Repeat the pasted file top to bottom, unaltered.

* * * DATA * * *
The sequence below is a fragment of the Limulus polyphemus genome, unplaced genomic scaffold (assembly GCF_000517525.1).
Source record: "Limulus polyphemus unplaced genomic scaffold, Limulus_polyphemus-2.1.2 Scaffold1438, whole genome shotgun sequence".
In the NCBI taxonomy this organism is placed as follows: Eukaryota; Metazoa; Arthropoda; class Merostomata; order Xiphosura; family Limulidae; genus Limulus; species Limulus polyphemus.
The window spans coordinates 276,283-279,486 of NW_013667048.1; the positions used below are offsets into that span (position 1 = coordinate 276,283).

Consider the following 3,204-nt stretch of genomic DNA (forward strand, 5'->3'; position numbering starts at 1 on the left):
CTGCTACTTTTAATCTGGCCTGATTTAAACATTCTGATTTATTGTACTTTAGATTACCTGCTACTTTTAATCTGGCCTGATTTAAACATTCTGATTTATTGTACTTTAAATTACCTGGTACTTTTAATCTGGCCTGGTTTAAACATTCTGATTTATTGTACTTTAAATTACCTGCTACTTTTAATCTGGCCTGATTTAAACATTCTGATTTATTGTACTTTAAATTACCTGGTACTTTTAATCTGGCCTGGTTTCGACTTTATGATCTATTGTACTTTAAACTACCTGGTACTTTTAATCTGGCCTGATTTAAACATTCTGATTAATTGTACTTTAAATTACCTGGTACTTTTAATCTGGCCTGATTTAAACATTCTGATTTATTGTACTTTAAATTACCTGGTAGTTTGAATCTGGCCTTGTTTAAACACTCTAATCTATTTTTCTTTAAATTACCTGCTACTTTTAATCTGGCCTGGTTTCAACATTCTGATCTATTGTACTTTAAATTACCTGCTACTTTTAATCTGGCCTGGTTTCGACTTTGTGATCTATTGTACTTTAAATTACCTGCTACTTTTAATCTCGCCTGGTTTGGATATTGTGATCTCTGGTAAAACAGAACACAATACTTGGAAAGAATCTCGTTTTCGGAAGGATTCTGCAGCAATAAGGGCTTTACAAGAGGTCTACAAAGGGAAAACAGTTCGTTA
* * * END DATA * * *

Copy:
The sequence below is a fragment of the Limulus polyphemus genome, unplaced genomic scaffold (assembly GCF_000517525.1).
Source record: "Limulus polyphemus unplaced genomic scaffold, Limulus_polyphemus-2.1.2 Scaffold1438, whole genome shotgun sequence".
In the NCBI taxonomy this organism is placed as follows: Eukaryota; Metazoa; Arthropoda; class Merostomata; order Xiphosura; family Limulidae; genus Limulus; species Limulus polyphemus.
The window spans coordinates 276,283-279,486 of NW_013667048.1; the positions used below are offsets into that span (position 1 = coordinate 276,283).

Consider the following 3,204-nt stretch of genomic DNA (forward strand, 5'->3'; position numbering starts at 1 on the left):
CTGCTACTTTTAATCTGGCCTGATTTAAACATTCTGATTTATTGTACTTTAGATTACCTGCTACTTTTAATCTGGCCTGATTTAAACATTCTGATTTATTGTACTTTAAATTACCTGGTACTTTTAATCTGGCCTGGTTTAAACATTCTGATTTATTGTACTTTAAATTACCTGCTACTTTTAATCTGGCCTGATTTAAACATTCTGATTTATTGTACTTTAAATTACCTGGTACTTTTAATCTGGCCTGGTTTCGACTTTATGATCTATTGTACTTTAAACTACCTGGTACTTTTAATCTGGCCTGATTTAAACATTCTGATTAATTGTACTTTAAATTACCTGGTACTTTTAATCTGGCCTGATTTAAACATTCTGATTTATTGTACTTTAAATTACCTGGTAGTTTGAATCTGGCCTTGTTTAAACACTCTAATCTATTTTTCTTTAAATTACCTGCTACTTTTAATCTGGCCTGGTTTCAACATTCTGATCTATTGTACTTTAAATTACCTGCTACTTTTAATCTGGCCTGGTTTCGACTTTGTGATCTATTGTACTTTAAATTACCTGCTACTTTTAATCTCGCCTGGTTTGGATATTGTGATCTCTGGTAAAACAGAACACAATACTTGGAAAGAATCTCGTTTTCGGAAGGATTCTGCAGCAATAAGGGCTTTACAAGAGGTCTACAAAGGGAAAACAGTTCGTTA